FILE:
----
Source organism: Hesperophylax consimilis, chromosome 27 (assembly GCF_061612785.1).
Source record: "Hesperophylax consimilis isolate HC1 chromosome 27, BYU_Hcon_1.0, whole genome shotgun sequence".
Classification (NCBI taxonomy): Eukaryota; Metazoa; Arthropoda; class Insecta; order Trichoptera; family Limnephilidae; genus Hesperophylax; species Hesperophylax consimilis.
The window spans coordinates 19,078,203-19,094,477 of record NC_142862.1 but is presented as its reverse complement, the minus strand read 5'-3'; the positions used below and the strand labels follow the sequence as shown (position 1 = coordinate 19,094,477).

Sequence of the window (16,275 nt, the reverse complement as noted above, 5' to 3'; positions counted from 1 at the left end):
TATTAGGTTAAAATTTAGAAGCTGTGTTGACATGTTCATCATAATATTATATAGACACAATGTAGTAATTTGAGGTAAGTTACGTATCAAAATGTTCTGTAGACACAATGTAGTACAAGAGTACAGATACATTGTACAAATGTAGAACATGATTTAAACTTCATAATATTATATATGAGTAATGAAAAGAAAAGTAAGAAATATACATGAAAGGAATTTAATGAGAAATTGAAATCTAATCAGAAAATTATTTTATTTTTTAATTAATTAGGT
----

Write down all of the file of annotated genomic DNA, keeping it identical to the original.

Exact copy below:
Source organism: Hesperophylax consimilis, chromosome 27 (assembly GCF_061612785.1).
Source record: "Hesperophylax consimilis isolate HC1 chromosome 27, BYU_Hcon_1.0, whole genome shotgun sequence".
Classification (NCBI taxonomy): Eukaryota; Metazoa; Arthropoda; class Insecta; order Trichoptera; family Limnephilidae; genus Hesperophylax; species Hesperophylax consimilis.
The window spans coordinates 19,078,203-19,094,477 of record NC_142862.1 but is presented as its reverse complement, the minus strand read 5'-3'; the positions used below and the strand labels follow the sequence as shown (position 1 = coordinate 19,094,477).

Sequence of the window (16,275 nt, the reverse complement as noted above, 5' to 3'; positions counted from 1 at the left end):
TATTAGGTTAAAATTTAGAAGCTGTGTTGACATGTTCATCATAATATTATATAGACACAATGTAGTAATTTGAGGTAAGTTACGTATCAAAATGTTCTGTAGACACAATGTAGTACAAGAGTACAGATACATTGTACAAATGTAGAACATGATTTAAACTTCATAATATTATATATGAGTAATGAAAAGAAAAGTAAGAAATATACATGAAAGGAATTTAATGAGAAATTGAAATCTAATCAGAAAATTATTTTATTTTTTAATTAATTAGGT